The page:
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The Re-Up (Addictive) BBQ street cart in Vancouver September 23, 2010. East side of 700 Hornby St @ W Georgia St. (JOHN LEHMANN/John Lehmann/ The Globe and Mail)
The Re-Up (Addictive) BBQ street cart in Vancouver September 23, 2010. East side of 700 Hornby St @ W Georgia St. (JOHN LEHMANN/John Lehmann/ The Globe and Mail)

Street Meat

Vancouver's street food reviewed Add to ...

The tyranny of the tube steak is at an end in Vancouver. With the introduction of 11 food carts over the last three months, city residents - or at least those in the downtown core - have an unprecedented selection of street food.

Crepes, skewers, fish balls, short-rib tacos, pizza: all are on offer now, the eclectic result of the lottery system that Vancouver used to approve the first wave of food carts. For those simply craving something other than a hot dog, that's good news.

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But the random nature of the process, and the scattering of food carts around the downtown, has created problems. None of the carts met the deadline for being ready, and six aren't operating three months after the launch. Vancouver did not get the variety of food it had hoped for. And some lottery winners even tried to sell their spaces.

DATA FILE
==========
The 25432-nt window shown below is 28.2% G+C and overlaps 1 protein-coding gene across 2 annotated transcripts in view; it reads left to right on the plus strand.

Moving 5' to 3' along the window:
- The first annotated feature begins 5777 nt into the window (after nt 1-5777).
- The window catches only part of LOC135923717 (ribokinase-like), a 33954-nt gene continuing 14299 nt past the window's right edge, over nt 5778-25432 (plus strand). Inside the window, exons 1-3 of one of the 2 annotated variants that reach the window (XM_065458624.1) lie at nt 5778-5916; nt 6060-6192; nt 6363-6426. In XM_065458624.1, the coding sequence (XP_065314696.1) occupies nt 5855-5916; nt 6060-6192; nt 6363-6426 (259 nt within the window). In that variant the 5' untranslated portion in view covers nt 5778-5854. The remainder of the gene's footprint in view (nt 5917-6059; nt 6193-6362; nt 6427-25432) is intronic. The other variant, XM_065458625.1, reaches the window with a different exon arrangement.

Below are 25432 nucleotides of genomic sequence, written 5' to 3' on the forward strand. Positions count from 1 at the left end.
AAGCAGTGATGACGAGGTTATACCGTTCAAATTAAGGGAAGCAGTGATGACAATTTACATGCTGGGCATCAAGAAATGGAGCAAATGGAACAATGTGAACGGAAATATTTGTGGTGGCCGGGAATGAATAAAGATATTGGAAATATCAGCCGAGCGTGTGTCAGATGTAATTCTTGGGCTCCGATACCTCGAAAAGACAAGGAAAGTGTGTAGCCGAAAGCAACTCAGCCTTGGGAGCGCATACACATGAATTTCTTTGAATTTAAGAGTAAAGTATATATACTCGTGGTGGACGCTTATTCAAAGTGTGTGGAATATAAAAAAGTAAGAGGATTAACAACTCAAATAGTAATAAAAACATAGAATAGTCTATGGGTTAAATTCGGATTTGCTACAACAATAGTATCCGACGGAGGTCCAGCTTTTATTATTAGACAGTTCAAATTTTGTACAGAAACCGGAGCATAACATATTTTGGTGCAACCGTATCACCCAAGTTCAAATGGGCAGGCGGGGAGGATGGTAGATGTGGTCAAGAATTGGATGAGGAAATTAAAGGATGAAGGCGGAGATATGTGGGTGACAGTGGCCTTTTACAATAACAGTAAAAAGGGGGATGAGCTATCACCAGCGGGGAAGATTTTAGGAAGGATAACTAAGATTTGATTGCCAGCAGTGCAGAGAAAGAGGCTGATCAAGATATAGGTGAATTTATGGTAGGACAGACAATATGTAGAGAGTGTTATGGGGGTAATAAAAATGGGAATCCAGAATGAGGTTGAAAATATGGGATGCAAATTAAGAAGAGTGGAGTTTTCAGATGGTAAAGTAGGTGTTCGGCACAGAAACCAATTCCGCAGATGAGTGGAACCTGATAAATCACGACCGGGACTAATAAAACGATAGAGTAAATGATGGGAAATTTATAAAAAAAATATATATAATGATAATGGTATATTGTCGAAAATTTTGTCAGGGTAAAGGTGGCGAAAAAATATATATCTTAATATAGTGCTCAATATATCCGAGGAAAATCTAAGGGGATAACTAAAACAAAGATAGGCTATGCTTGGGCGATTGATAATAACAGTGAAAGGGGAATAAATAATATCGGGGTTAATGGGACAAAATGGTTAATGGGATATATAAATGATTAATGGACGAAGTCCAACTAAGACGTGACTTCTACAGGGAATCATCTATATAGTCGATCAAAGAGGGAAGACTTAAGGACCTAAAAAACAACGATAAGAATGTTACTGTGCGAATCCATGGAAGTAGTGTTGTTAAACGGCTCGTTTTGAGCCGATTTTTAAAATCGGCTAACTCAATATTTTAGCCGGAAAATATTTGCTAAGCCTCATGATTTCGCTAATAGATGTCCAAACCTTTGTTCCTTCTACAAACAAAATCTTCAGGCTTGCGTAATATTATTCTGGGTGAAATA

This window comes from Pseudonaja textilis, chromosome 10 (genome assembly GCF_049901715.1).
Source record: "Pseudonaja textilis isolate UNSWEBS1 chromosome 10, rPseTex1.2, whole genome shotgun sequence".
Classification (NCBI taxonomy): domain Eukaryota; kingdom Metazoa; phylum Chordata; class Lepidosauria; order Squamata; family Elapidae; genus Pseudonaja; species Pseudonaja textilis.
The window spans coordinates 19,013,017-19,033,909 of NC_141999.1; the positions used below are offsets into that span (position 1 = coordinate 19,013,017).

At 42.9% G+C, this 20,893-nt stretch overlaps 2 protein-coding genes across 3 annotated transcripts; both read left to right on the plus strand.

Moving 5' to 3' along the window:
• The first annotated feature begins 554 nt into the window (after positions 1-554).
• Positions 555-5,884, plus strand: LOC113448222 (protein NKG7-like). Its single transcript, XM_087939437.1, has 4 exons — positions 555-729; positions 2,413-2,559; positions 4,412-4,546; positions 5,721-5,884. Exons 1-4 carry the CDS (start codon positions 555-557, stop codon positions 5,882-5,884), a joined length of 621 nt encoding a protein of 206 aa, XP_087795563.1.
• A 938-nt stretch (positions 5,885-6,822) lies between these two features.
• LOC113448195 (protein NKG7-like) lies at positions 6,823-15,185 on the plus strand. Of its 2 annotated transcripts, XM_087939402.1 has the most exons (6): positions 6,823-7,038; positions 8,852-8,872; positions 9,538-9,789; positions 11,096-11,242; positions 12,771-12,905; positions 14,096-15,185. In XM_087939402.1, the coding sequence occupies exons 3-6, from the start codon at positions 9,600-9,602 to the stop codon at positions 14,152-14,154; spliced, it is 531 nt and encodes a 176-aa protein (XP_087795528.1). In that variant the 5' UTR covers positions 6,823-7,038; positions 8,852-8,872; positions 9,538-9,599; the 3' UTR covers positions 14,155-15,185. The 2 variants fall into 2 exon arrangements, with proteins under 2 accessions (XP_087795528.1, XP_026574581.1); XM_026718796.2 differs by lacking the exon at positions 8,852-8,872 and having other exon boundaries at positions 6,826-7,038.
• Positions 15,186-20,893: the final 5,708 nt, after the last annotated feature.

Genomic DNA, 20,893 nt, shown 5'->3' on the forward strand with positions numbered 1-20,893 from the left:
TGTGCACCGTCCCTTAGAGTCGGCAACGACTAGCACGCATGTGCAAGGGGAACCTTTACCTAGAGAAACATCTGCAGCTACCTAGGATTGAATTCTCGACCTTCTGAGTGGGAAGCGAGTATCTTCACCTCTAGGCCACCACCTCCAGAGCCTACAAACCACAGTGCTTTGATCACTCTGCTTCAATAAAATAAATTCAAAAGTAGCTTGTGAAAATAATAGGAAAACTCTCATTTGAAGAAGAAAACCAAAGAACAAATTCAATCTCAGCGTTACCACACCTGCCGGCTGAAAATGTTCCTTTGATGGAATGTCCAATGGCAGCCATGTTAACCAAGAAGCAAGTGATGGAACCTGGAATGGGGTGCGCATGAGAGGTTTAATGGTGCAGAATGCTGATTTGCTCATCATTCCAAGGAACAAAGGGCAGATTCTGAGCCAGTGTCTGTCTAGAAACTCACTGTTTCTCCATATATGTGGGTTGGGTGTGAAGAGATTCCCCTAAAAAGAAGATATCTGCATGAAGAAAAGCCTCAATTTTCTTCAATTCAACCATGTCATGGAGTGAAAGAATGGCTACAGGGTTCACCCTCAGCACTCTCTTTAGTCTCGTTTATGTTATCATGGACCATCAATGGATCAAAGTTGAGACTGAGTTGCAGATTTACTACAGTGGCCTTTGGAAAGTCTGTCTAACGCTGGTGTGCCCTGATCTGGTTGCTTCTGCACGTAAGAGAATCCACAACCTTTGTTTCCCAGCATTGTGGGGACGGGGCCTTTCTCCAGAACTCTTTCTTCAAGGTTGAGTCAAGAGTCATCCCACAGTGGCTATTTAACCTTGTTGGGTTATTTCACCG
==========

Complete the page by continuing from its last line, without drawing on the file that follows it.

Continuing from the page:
As reported earlier, Vancouver is already looking to alter the formula of its food-cart experiment.

The process of approving new carts is going to get tighter, even if the city decides to stick with the lottery process. And Vancouver city staff are looking at creating clusters of carts, mirroring the approach of Portland, Ore., where 430 of the city's 450 carts are situated in lots.

Those changes are months in the future, however. For now, the first wave of food-cart freedom has brought new - if sometimes unusual - choices to the streets of Vancouver.

We have tried them all on your behalf - with decidedly mixed results. Have you been lining up to see what all the fuss is about?

Tell us which carts you've tried - and what you thought.

 

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